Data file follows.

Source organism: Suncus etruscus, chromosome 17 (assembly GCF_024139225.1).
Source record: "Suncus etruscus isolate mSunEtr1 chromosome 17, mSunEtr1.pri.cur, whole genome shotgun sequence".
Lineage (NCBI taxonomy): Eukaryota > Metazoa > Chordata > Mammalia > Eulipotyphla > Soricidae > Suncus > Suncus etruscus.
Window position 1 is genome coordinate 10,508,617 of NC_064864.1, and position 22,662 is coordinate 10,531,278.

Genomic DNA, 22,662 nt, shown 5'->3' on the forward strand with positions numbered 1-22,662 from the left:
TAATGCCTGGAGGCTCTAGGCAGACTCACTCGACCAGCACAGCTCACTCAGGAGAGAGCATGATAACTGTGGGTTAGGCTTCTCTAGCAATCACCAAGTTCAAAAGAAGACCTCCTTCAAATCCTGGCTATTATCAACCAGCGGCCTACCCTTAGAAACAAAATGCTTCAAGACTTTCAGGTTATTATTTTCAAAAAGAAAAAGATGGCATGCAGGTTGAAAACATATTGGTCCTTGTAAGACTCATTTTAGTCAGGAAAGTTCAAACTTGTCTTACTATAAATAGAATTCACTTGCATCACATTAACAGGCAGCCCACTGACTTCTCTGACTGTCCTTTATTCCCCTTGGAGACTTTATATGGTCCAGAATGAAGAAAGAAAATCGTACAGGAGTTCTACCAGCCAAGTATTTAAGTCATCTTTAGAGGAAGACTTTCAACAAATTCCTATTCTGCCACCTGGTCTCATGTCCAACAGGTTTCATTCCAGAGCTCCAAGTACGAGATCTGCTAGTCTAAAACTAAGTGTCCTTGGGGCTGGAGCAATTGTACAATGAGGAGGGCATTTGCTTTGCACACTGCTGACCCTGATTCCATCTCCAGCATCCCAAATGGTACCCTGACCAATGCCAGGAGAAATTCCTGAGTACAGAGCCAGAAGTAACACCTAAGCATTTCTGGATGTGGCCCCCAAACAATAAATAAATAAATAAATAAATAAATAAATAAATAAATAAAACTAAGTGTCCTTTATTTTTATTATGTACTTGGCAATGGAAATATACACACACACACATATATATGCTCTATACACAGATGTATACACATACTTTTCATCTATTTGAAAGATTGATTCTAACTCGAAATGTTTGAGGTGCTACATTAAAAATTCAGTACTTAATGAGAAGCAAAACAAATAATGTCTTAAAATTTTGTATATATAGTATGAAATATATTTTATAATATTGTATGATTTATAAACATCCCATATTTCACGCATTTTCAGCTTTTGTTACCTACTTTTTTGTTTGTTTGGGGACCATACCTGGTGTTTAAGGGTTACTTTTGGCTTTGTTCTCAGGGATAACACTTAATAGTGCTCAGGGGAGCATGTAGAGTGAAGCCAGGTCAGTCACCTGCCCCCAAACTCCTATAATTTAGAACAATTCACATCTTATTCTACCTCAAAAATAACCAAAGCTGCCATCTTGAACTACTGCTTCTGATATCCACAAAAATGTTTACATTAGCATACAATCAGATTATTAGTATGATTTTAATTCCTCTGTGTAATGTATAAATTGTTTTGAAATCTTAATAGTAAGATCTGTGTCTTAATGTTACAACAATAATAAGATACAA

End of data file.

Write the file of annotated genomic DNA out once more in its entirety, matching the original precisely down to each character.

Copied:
Source organism: Suncus etruscus, chromosome 17 (assembly GCF_024139225.1).
Source record: "Suncus etruscus isolate mSunEtr1 chromosome 17, mSunEtr1.pri.cur, whole genome shotgun sequence".
Lineage (NCBI taxonomy): Eukaryota > Metazoa > Chordata > Mammalia > Eulipotyphla > Soricidae > Suncus > Suncus etruscus.
Window position 1 is genome coordinate 10,508,617 of NC_064864.1, and position 22,662 is coordinate 10,531,278.

Genomic DNA, 22,662 nt, shown 5'->3' on the forward strand with positions numbered 1-22,662 from the left:
TAATGCCTGGAGGCTCTAGGCAGACTCACTCGACCAGCACAGCTCACTCAGGAGAGAGCATGATAACTGTGGGTTAGGCTTCTCTAGCAATCACCAAGTTCAAAAGAAGACCTCCTTCAAATCCTGGCTATTATCAACCAGCGGCCTACCCTTAGAAACAAAATGCTTCAAGACTTTCAGGTTATTATTTTCAAAAAGAAAAAGATGGCATGCAGGTTGAAAACATATTGGTCCTTGTAAGACTCATTTTAGTCAGGAAAGTTCAAACTTGTCTTACTATAAATAGAATTCACTTGCATCACATTAACAGGCAGCCCACTGACTTCTCTGACTGTCCTTTATTCCCCTTGGAGACTTTATATGGTCCAGAATGAAGAAAGAAAATCGTACAGGAGTTCTACCAGCCAAGTATTTAAGTCATCTTTAGAGGAAGACTTTCAACAAATTCCTATTCTGCCACCTGGTCTCATGTCCAACAGGTTTCATTCCAGAGCTCCAAGTACGAGATCTGCTAGTCTAAAACTAAGTGTCCTTGGGGCTGGAGCAATTGTACAATGAGGAGGGCATTTGCTTTGCACACTGCTGACCCTGATTCCATCTCCAGCATCCCAAATGGTACCCTGACCAATGCCAGGAGAAATTCCTGAGTACAGAGCCAGAAGTAACACCTAAGCATTTCTGGATGTGGCCCCCAAACAATAAATAAATAAATAAATAAATAAATAAATAAATAAATAAAACTAAGTGTCCTTTATTTTTATTATGTACTTGGCAATGGAAATATACACACACACACATATATATGCTCTATACACAGATGTATACACATACTTTTCATCTATTTGAAAGATTGATTCTAACTCGAAATGTTTGAGGTGCTACATTAAAAATTCAGTACTTAATGAGAAGCAAAACAAATAATGTCTTAAAATTTTGTATATATAGTATGAAATATATTTTATAATATTGTATGATTTATAAACATCCCATATTTCACGCATTTTCAGCTTTTGTTACCTACTTTTTTGTTTGTTTGGGGACCATACCTGGTGTTTAAGGGTTACTTTTGGCTTTGTTCTCAGGGATAACACTTAATAGTGCTCAGGGGAGCATGTAGAGTGAAGCCAGGTCAGTCACCTGCCCCCAAACTCCTATAATTTAGAACAATTCACATCTTATTCTACCTCAAAAATAACCAAAGCTGCCATCTTGAACTACTGCTTCTGATATCCACAAAAATGTTTACATTAGCATACAATCAGATTATTAGTATGATTTTAATTCCTCTGTGTAATGTATAAATTGTTTTGAAATCTTAATAGTAAGATCTGTGTCTTAATGTTACAACAATAATAAGATACAA